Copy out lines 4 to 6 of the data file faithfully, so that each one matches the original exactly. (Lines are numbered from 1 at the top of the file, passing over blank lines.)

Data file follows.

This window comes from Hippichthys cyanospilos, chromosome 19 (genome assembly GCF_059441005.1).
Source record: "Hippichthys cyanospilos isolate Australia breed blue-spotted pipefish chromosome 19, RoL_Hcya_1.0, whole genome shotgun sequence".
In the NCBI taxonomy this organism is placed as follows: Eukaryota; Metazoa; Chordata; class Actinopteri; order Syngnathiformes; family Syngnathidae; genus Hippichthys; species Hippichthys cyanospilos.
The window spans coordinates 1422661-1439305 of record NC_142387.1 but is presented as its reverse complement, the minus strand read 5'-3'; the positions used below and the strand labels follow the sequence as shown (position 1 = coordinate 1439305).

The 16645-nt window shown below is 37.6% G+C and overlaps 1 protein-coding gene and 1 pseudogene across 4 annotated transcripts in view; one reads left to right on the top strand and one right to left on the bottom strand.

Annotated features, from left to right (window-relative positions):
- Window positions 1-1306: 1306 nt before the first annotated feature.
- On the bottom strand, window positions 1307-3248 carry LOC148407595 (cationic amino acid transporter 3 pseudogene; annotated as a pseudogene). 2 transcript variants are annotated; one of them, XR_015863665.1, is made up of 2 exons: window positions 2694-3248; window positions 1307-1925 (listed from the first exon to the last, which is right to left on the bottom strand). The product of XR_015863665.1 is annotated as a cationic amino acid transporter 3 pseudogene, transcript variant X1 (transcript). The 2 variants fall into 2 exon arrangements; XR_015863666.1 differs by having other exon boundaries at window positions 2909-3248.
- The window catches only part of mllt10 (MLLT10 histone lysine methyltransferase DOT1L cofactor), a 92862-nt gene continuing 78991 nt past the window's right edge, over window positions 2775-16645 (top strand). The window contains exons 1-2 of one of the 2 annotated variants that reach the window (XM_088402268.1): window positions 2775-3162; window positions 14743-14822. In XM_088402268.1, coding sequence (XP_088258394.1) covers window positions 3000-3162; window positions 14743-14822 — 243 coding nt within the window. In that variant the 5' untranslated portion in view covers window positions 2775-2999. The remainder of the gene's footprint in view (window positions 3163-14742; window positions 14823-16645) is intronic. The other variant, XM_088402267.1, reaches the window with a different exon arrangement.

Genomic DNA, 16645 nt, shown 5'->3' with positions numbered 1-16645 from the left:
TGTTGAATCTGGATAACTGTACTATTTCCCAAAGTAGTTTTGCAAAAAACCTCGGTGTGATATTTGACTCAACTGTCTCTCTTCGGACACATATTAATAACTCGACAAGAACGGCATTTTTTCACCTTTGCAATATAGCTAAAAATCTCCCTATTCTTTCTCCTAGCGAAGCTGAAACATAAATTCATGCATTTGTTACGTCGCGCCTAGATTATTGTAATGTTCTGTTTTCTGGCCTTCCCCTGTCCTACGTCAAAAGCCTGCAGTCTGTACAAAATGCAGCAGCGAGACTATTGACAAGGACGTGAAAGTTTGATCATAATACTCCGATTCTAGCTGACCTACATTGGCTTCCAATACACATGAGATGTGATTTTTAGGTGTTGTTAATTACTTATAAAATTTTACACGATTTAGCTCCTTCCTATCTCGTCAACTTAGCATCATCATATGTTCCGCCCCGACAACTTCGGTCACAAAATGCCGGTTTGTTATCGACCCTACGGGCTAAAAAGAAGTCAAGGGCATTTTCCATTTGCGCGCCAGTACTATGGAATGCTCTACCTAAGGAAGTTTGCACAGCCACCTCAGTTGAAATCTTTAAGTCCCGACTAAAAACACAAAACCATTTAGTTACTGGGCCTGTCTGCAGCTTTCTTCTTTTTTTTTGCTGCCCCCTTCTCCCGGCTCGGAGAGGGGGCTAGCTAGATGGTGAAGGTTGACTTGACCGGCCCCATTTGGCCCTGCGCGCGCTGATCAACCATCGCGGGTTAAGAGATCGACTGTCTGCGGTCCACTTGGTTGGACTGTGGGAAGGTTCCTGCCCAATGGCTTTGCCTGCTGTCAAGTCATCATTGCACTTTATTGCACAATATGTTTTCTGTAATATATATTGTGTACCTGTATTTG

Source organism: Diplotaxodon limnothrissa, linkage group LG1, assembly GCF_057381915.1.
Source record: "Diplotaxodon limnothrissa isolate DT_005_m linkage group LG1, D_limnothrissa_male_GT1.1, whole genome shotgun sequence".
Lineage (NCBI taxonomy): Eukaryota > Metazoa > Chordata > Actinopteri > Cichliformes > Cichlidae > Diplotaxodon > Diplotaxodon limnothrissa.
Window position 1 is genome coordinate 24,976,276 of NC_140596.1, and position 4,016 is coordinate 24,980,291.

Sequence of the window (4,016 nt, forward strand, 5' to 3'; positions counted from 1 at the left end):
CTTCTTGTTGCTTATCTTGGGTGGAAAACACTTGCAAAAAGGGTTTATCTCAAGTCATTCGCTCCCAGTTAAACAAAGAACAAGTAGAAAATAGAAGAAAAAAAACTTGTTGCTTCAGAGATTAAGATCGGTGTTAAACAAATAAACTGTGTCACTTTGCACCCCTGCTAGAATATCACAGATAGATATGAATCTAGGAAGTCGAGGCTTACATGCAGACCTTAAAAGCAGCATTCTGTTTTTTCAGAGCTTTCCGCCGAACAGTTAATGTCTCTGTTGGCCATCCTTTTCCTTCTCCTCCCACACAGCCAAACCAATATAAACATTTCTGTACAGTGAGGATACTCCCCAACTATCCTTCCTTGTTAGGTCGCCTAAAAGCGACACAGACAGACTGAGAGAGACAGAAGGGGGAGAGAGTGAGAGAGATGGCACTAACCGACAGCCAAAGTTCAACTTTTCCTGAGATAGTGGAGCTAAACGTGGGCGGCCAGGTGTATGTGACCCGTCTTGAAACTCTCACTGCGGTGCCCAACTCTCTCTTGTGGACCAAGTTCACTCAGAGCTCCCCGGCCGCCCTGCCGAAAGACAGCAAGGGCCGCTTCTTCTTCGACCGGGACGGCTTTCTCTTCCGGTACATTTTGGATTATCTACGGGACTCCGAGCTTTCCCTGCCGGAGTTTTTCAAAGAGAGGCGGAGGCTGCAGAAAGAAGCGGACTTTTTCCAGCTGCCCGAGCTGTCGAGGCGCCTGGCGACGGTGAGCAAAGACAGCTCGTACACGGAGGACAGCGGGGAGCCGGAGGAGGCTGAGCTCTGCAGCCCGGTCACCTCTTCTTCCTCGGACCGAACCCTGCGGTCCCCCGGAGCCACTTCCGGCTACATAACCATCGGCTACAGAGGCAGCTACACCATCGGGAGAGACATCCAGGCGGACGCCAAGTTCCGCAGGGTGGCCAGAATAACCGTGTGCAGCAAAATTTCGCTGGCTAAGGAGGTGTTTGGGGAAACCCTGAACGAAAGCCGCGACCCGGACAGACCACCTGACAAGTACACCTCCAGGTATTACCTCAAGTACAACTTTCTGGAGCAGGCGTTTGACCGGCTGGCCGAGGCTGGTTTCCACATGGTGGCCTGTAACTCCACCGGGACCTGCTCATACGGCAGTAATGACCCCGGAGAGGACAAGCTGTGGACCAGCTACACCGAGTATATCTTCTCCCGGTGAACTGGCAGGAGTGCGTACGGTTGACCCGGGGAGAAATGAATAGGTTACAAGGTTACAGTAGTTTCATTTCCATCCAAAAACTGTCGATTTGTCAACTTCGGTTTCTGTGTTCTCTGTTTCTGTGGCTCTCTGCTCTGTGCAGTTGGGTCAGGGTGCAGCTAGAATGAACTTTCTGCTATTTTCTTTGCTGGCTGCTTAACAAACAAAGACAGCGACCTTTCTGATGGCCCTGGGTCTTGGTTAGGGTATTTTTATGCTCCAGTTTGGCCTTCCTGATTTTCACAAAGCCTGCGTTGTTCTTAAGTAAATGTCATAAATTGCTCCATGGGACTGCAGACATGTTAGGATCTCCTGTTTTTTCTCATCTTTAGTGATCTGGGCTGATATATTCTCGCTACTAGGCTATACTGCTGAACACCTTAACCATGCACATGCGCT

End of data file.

The window spans coordinates 1422661-1439305 of record NC_142387.1 but is presented as its reverse complement, the minus strand read 5'-3'; the positions used below and the strand labels follow the sequence as shown (position 1 = coordinate 1439305).

The 16645-nt window shown below is 37.6% G+C and overlaps 1 protein-coding gene and 1 pseudogene across 4 annotated transcripts in view; one reads left to right on the top strand and one right to left on the bottom strand.

Annotated features, from left to right (window-relative positions):